All horses and ponies need to have a passport identifying the animal. Owners of foals need to obtain a passport for it on or before 31st December of the year of its birth, or by six months after its birth, whichever is later.

How to obtain a horse passport

An owner could be fined up to £5,000 if they don’t have an up-to-date horse passport.

All horse and ponies have to be accompanied by an identification document (passport) during their movements (on foot and during transport).

You can get an application form for a horse passportfrom an authorised ‘Passport Issuing Organisation’ (PIO). The passport won’t be valid if it’s issued by an unauthorised organisation.You'll need to complete a passport application for each horse you own.

Most PIOs are recognised breed societies and may only issue passports for a particular breed of horse, however for horses that do not qualify for specific breed recognition there are PIO’s that will issue an identity passport to satisfy the legal requirements. See the Department for the Environment, Food and Rural Affairs (Defra) website for a list of all approved PIOs and their contact details.

You’ll receive your horse’s passport in the post, which normally takes five to 15 working days, although this can vary depending on the PIO. Once issued, the passport is valid for your horse’s lifetime.

Your horse will also get a ‘Unique Equine Life Number’.

Information included in a horse passport

Horse passports are small booklets that contain details about your horse, including:

  • its appearance, which is illustrated in diagram called a ‘silhouette’
  • its age
  • its breed/type
  • all the medications it has been given (if it has been declared ‘intended for human consumption’)

Horse passports - your questions answered

How do the Horse Passport Regulations affect owners of horses?

The Horse Passports Regulations (Northern Ireland) 2004 required all owners to obtain a passport for each horse they own.  The introduction of The Horse Passports Regulations (Northern Ireland) 2010 strengthens the current scheme, and introduces compulsory micro-chipping for foals and horses not previously identified.

Why have the Horse Passports Regulations been updated?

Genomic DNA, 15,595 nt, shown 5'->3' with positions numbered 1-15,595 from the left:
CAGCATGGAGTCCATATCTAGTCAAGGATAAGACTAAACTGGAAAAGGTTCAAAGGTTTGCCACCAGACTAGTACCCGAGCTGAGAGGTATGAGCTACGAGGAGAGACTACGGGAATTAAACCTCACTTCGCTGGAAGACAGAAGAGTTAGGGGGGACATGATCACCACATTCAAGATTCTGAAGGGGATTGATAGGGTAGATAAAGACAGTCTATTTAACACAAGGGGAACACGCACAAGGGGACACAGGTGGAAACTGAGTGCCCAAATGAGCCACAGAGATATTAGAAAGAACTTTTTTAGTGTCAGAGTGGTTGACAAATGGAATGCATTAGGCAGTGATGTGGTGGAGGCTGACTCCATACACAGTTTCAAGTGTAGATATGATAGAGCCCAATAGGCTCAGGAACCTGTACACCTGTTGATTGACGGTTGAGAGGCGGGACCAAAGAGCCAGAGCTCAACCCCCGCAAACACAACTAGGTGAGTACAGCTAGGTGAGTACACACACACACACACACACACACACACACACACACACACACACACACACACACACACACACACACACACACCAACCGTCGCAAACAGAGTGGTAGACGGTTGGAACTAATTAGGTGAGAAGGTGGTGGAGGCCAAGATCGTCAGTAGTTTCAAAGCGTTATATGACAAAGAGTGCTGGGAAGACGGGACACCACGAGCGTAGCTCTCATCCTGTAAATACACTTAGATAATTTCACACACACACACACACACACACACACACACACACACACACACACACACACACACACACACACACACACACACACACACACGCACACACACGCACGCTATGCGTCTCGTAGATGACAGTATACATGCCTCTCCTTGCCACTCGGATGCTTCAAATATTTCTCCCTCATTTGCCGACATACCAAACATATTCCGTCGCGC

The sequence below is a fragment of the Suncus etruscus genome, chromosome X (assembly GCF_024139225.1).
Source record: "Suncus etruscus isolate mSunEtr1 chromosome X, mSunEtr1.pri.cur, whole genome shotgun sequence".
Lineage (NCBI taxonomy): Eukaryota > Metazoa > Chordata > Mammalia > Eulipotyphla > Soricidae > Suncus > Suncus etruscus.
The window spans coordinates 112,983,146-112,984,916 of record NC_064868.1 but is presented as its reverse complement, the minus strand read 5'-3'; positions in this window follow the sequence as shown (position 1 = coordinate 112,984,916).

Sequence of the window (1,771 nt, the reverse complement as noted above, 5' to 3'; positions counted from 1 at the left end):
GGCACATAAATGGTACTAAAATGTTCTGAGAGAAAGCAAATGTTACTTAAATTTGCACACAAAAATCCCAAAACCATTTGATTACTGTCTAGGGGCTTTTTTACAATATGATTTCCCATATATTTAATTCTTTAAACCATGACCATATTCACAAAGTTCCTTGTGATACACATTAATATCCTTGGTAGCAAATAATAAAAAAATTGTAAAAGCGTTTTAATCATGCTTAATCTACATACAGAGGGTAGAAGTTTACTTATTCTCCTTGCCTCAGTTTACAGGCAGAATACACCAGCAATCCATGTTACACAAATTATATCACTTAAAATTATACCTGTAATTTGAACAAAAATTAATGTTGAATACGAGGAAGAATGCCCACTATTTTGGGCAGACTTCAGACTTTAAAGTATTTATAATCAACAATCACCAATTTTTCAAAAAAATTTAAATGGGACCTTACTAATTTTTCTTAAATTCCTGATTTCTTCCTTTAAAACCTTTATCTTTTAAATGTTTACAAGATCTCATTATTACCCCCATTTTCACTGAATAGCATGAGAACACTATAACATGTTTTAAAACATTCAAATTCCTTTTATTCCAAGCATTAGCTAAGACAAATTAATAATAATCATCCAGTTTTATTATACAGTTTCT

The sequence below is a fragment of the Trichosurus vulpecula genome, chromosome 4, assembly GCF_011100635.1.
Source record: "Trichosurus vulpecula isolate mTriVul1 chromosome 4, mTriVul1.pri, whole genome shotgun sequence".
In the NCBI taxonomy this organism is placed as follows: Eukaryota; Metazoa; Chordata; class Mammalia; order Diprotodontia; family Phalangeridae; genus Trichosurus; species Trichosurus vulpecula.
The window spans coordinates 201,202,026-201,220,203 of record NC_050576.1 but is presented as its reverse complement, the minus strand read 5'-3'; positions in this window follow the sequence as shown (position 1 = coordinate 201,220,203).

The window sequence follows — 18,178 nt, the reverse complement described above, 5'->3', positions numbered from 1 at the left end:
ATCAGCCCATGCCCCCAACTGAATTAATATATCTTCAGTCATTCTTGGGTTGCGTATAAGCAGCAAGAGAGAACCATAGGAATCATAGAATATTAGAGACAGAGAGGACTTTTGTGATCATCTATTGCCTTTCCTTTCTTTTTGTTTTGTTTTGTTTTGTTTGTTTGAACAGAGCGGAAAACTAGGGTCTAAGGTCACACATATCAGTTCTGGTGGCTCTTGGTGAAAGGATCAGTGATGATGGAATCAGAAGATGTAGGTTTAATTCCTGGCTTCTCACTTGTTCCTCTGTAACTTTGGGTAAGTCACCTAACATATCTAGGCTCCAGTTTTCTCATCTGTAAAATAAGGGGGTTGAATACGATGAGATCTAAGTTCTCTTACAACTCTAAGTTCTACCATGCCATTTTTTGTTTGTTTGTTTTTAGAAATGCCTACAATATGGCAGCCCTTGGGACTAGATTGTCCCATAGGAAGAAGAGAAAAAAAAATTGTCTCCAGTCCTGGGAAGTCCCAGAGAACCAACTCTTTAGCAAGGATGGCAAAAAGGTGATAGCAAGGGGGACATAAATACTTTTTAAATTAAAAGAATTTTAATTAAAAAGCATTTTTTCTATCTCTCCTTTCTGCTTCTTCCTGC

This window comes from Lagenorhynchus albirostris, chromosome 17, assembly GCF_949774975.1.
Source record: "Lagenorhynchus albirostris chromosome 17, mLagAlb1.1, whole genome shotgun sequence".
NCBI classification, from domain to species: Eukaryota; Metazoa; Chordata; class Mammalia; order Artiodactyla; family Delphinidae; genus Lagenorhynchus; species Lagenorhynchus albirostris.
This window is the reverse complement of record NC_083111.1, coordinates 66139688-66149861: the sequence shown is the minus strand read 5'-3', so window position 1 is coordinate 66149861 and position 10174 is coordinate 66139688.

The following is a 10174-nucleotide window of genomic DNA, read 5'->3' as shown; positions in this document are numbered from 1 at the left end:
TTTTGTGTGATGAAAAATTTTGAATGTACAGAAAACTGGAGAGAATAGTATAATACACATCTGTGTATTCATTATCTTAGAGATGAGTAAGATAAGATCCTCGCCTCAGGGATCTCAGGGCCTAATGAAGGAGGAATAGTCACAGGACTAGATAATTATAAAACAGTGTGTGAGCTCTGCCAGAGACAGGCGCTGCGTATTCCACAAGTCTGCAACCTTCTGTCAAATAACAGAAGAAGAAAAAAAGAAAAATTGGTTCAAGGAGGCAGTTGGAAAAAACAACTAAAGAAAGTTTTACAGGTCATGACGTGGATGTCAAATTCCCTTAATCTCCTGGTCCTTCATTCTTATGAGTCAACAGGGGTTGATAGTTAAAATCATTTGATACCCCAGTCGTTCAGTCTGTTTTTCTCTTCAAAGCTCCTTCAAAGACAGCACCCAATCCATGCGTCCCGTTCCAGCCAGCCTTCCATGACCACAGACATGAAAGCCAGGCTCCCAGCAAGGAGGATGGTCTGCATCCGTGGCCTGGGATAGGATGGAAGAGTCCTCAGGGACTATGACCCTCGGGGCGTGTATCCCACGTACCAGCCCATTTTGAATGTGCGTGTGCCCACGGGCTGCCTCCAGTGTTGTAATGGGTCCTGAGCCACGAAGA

Not all member states had implemented the horse passport requirements correctly, therefore the Commission has introduced a new Regulation to ensure a harmonised approach is taken across the EU.  The new Regulation strengthens the link between the horse and the information regarding its medical treatment that is recorded on the passport.  This measure will reduce the risk of unsuitable horses entering the food chain.  The permanent link will be achieved by means of an implanted microchip containing a unique identification number, with passport and microchip details recorded on a database.

What are the main changes?

The key changes being introduced are:      

  • mandatory microchipping of foals (and adult horses not previously identified) before a passport can be issued
  • horses must be accompanied by their passport at all times (with a few exceptions)
  • owners or keepers with primary responsibility for care of the horse must ensure any horse they look after is correctly identified
  • if a passport is not available or the horses food status is not known to the vet - certain veterinary medicines may not be administered or prescribed
  • extends the passport rules to zebra and other exotic equidae not previously covered
  • allows Member States to authorise the use of ‘smart cards’ instead of paper passports to accompany equidae moving within national boundaries

Why do horses need to be identified?

The aim of horse passport legislation is to ensure that horses which have been treated with veterinary medicines not authorised for use in food producing animals, cannot be slaughtered for human consumption.  Failure to comply with these requirements could result in Northern Ireland losing key veterinary medicines or our horsemeat trade.

When do I need to apply for a passport?